The Author Spotlight Series shines a light on writers creating heartfelt and original work across genres, giving them an opportunity to talk about their books and why they do what they do.


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A.D. Sui is a Ukrainian-born, queer, disabled science fiction writer, and author of The Dragonfly Gambit. She is a failed academic and retired fencer. Her writing has appeared in Fusion Fragment, Augur, HavenSpec, and others. She is represented by Shannon Lechon of Azantian Literary Agency. When not wrangling her two dogs, she’s posting away as @thesuiway on every social media platform or blogging away on her newsletter.”


When did you know you wanted to be a writer?

Two and a half years ago? I think that’s when I seriously thought about it and decided to give it a shot. I grew up on fanfiction and classic (think 60s era) science fiction, but I never thought I’d be writing it. What I did want to be is an astronaut, but that plan fell through because I’m disabled. It’s funny because as a kid I never considered myself disabled, just different, and then I grew older, and it was like “oh! There is a label for this!” and it actually prevents you from doing a lot of professions.


I kept writing throughout my life, but I never considered it more than a pastime, like doodling. I didn’t complete my first short story until January 2022 and my first novel until May of that year. I was working on my doctoral thesis so I already knew I could write a lot of words, so that didn’t scare me, and the fact that I didn’t need to cite anything was a huge benefit!


Do you remember the first thing you ever wrote?

I think I was eleven when I translated some Russian-language sci-fi into English. I couldn’t even type back then, not that we had a computer. Remember, I’m a millennial so back then most families had a family computer if one at all, and dial-up internet! I did the translation by hand in a journal. I might have gotten through a chapter before I gave up.


How did you develop your skills?

I’m self-taught so most of my learning happens through reading. I read a lot of other science fiction and fantasy works. I read literary. I read some romance. Every time I read something I enjoy I go back and reflect on why I enjoyed a particular work and how the author accomplished it.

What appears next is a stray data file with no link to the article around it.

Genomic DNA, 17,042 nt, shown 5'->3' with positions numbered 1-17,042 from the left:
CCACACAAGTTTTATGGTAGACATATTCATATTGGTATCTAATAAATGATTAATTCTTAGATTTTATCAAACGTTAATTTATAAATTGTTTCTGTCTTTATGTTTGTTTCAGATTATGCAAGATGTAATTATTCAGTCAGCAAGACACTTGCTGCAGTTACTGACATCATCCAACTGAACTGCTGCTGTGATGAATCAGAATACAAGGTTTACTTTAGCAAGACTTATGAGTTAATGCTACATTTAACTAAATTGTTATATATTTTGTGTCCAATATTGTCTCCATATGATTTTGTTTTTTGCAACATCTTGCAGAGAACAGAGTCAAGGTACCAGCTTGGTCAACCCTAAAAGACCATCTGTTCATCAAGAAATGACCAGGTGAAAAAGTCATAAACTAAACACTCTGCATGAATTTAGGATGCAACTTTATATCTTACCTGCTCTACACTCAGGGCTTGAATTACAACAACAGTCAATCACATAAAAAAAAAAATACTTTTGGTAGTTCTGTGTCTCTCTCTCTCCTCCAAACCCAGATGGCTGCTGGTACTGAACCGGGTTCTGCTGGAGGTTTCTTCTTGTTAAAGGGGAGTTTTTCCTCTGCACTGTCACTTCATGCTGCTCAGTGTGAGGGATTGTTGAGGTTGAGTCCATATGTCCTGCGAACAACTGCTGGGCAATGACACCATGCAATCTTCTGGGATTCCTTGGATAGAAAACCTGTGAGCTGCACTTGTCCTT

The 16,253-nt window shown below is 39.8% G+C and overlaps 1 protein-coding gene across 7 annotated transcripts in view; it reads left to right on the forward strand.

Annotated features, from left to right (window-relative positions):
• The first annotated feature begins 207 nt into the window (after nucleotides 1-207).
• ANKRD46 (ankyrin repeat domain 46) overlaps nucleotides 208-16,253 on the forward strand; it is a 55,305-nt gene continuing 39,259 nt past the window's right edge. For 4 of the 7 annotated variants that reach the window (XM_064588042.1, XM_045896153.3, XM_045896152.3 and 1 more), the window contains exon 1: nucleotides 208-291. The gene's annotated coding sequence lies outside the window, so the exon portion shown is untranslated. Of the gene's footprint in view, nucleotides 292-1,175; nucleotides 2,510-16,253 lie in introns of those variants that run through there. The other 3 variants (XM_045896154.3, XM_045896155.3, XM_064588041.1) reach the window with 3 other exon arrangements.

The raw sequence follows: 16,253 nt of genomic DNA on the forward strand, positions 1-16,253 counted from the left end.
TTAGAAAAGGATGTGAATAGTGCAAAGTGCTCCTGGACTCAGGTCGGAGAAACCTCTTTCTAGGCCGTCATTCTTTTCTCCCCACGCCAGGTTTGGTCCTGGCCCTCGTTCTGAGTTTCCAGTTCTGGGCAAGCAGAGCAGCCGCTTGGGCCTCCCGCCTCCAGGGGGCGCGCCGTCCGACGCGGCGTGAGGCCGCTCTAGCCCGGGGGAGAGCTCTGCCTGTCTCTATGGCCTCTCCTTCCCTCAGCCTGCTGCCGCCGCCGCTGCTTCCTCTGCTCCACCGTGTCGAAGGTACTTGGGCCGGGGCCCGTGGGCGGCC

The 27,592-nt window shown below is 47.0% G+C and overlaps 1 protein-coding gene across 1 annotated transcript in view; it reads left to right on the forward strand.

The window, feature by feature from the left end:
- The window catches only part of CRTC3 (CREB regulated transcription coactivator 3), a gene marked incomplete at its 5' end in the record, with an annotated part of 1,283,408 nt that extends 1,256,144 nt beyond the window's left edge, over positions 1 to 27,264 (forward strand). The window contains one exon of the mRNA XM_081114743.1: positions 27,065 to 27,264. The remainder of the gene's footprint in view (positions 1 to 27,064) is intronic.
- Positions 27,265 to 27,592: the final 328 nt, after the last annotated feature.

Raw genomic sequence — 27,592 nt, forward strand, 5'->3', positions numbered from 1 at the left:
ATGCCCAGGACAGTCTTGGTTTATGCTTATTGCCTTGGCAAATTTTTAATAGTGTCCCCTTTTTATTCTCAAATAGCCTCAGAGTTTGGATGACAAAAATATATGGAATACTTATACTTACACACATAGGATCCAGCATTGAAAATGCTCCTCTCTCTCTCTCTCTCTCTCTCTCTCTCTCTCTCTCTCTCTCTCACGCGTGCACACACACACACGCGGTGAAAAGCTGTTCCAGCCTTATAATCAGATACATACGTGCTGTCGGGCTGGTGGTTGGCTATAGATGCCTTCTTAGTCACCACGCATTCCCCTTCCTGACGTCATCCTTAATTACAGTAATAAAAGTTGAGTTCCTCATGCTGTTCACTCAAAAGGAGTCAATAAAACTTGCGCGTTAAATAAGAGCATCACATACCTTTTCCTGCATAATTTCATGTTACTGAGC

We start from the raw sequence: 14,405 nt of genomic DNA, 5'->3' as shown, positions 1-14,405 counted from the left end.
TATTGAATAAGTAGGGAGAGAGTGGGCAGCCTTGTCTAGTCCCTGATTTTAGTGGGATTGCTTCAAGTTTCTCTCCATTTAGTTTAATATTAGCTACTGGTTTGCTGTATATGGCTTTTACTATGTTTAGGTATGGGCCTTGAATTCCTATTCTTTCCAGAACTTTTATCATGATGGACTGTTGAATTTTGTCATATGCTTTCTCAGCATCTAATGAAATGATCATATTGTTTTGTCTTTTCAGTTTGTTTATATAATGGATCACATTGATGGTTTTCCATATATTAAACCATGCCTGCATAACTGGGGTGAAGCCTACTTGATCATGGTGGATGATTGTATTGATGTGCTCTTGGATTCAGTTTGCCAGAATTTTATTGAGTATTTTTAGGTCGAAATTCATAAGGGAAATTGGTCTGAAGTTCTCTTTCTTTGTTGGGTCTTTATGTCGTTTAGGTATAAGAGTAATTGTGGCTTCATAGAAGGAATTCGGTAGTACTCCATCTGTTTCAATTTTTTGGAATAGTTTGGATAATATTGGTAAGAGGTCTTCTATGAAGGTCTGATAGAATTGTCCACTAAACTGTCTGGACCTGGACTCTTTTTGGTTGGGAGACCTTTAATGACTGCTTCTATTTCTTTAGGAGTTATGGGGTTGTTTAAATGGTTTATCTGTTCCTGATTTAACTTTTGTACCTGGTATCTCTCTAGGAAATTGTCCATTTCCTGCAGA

There are also some great online resources. I love Trope Talk on Youtube. There are also quite a few of Brandon Sanderson’s lectures up for free on his YouTube channel. He does a great job explaining aspects such as world-building, writing series, plotting, etc… You don’t need to be a fan of his work to appreciate the lectures.


I also consume a lot of other media! I watch anime, movies, series. I read manga. I try to see how different mediums tell stories differently, what works and what doesn’t.


Who are some of your biggest literary influences? Do you have a favourite book/author?

This is a tough question because there are so many great authors and books out there! I have to begin by saying that I will always buy anything by Premee Mohamed.


I was introduced to Martha Wells through the Murderbot Diaries, and now I’m working through all her other books, and they are fantastic!


In the short story space, I really enjoy the works of Suzan Palumbo and Ai Jiang, both Toronto locals!


How would you describe your work?

Intensely character driven! I am a firm believer that the reader will follow an interesting character to the ends of the earth. They don’t have to be likeable, just interesting. A lot of my work, both short fiction and long-form focuses on feelings I can never verbalise, so I put them down on to a page. If you want to know the sort of person I am, how I perceive myself, my fears, my loves, you can get all that by reading my writing. There’s a long-running joke amongst writers that we write because it’s cheaper than therapy, and it’s true!


I try to kill two birds with one stone. I get to work out something I’ve been mulling over for years, and the reader gets to be entertained. It’s a win-win.


What’s your writing process like?

I draft quickly. A novel draft takes me about a month, sometimes two. Then I set it aside for a month and play with short stories and read a lot. Then I do two revisions. The first is to revise the plot, make it make sense, provide all the information the reader will need, in the right order. The second revision is to make all that information sound good. The second round is usually the slowest because I get very specific with my sentences and individual words. Then it’s off!


Tell us about your most recent book.

The Dragonfly Gambit is now out with Neon Hemlock Press! It’s a revenge story about a disabled military pilot who returns to sabotage the very fleet she was once a part of. To achieve her objective, she lies and seduces her way to the very top. It’s all very queer, and bloody, and angry.


What are you working on now/next?

The publishing industry has so many secrets! I’m not allowed to say specifically, but it’s a science-fiction duology that wrestles with ideas of faith, belonging, and what it means to be alive. In true A.D. Sui fashion this one will have a lot of dark and contemplative moments.


I’m the sort of writer that gets a new novel idea every day, so I have a running list of pitches in my Notes app. Next, I think I’ll draft up a science fiction thriller about research ethics and data manipulation because that doctorate needs to be put to good use!